Commentary: Please, N.D. voters, legalize recreational marijuana
FUBAR is what comes to mind when thinking about the shriveled up old (mostly) men in Bismarck and the way they've handled medical marijuana. The citizens of the state, the shriveled up old (mostly) men's bosses, handed legislators a directive to legalize and implement marijuana for medicinal purposes—64 percent of the electorate voted for it in Nov. 2016—and here we are more than a year later with lawmakers stumbling around like drunks in a dark room trying to get this going.
"But it's not our fault," they say. "This is really complicated. Believe us. It's way harder than accepting a free steak dinner from an oil lobbyist."
It matters not that 29 other states have legalized medical cannabis in some form to provide a blueprint to implement and distribute the stuff. North Dakota's legislators say the state is still a year, or more, away from doing the same. It took neighboring Minnesota a little over a year from bill passage to getting medical marijuana in the hands of people who needed it.
But, of course, Minnesota lawmakers were bright enough to listen to their constituents and handled the issue through the legislature, so they could craft the law as they saw fit. North Dakota's legislative supermajority buried its gray-topped heads in the sand when the citizens asked for a medical marijuana debate in Bismarck and so were stuck with an unwanted initiated measure.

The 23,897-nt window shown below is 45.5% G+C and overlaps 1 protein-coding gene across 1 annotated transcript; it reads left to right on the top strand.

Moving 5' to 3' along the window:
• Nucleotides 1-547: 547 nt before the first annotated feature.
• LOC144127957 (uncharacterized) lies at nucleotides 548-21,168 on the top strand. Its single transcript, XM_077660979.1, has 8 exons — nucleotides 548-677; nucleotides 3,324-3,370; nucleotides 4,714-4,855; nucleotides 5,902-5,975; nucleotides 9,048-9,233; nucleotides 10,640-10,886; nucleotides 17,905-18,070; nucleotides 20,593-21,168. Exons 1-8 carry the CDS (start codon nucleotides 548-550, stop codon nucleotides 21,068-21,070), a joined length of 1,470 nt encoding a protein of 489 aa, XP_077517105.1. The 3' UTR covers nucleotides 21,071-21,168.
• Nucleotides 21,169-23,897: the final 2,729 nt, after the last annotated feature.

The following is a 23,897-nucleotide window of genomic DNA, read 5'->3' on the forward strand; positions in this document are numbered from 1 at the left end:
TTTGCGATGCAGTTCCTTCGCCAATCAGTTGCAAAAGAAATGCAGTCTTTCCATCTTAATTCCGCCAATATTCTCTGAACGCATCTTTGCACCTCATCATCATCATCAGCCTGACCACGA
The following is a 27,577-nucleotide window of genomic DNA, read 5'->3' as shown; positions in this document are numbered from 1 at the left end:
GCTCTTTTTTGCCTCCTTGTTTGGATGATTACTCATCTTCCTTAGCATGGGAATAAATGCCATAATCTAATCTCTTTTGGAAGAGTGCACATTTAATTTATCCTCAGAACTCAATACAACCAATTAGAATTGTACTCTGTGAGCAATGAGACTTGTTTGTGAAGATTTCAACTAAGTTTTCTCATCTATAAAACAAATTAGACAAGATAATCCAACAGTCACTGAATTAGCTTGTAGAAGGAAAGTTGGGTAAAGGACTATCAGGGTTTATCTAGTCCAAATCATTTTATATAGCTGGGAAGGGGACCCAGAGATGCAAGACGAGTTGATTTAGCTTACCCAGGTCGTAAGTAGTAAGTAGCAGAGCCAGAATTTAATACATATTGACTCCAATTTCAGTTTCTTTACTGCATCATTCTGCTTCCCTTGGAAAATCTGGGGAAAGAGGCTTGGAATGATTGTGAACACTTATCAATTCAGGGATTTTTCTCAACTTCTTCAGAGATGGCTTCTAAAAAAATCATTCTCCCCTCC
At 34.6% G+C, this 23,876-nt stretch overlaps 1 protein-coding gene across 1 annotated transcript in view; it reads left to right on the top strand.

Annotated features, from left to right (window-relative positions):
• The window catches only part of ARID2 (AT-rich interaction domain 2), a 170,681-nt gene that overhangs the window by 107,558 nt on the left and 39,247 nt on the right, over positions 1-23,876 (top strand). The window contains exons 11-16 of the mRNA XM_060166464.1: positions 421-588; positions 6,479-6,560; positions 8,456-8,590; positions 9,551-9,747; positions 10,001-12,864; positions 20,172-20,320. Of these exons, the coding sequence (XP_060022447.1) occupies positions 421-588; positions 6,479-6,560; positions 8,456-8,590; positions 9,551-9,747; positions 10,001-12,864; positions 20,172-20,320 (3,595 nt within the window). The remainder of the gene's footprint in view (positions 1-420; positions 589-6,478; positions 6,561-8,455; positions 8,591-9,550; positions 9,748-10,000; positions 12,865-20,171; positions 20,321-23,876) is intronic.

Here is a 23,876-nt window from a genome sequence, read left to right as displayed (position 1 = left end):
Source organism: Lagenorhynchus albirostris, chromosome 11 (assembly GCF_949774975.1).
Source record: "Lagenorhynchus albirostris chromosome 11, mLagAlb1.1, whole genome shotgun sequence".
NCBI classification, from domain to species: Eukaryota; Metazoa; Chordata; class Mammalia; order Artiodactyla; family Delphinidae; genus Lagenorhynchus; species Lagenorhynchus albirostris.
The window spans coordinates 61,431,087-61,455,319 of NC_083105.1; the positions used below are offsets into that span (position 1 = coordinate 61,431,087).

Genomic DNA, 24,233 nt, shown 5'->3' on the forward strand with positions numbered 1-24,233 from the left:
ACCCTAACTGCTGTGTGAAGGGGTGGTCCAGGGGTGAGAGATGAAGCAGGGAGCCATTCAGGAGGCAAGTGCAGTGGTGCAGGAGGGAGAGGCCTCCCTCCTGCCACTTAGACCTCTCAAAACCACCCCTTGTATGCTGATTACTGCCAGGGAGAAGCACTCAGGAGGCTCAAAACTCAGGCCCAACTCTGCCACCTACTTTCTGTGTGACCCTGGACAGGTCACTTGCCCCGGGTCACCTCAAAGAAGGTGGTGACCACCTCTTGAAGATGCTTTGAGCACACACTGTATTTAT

You might believe the legislature is dragging its feet in implementing the law as a way to teach the unwashed masses who's boss, and you might be right.
And so here North Dakota medical marijuana sits, Fouled Up Beyond All Recognition. And that's using the family-friendly term allowed in this newspaper.
Here's hoping the organizers of a proposed recreational marijuana initiative in North Dakota have their stuff together enough to get it on the ballot in 2018. And here's hoping voters see fit to pass it with a 64 percent, or more, majority.
It's not so much about the pot as it is about wanting to see these coots in Bismarck scramble to deal with the implications of Reefer Madness.
Remember, this is a group of people that includes a gentleman who introduced a bill that would've turned your Wi-Fi-connected smoker into a "pornographic vending machine." Anybody who wants to take away your Constitutionally guaranteed right to watch "Debbie Does Dallas" while cooking up some scrumptious brisket can't be trusted.
Full legalization would blunt, so to speak, the need for medical marijuana and teach resistant legislators a lesson—listen to what the people are telling you, even if it's not something you're hearing about at morning coffee.
We joke about the pornographic vending machine bill in part because a lawmaker introduced it at the request of an out-of-state creep with a rap sheet. But when residents—a.k.a. taxpayers—brought up the idea of medical marijuana, it was rejected out of hand, thereby forcing their hand. FUBAR.
You go, full legalization people. Get it done, if for no other reason than the laughs.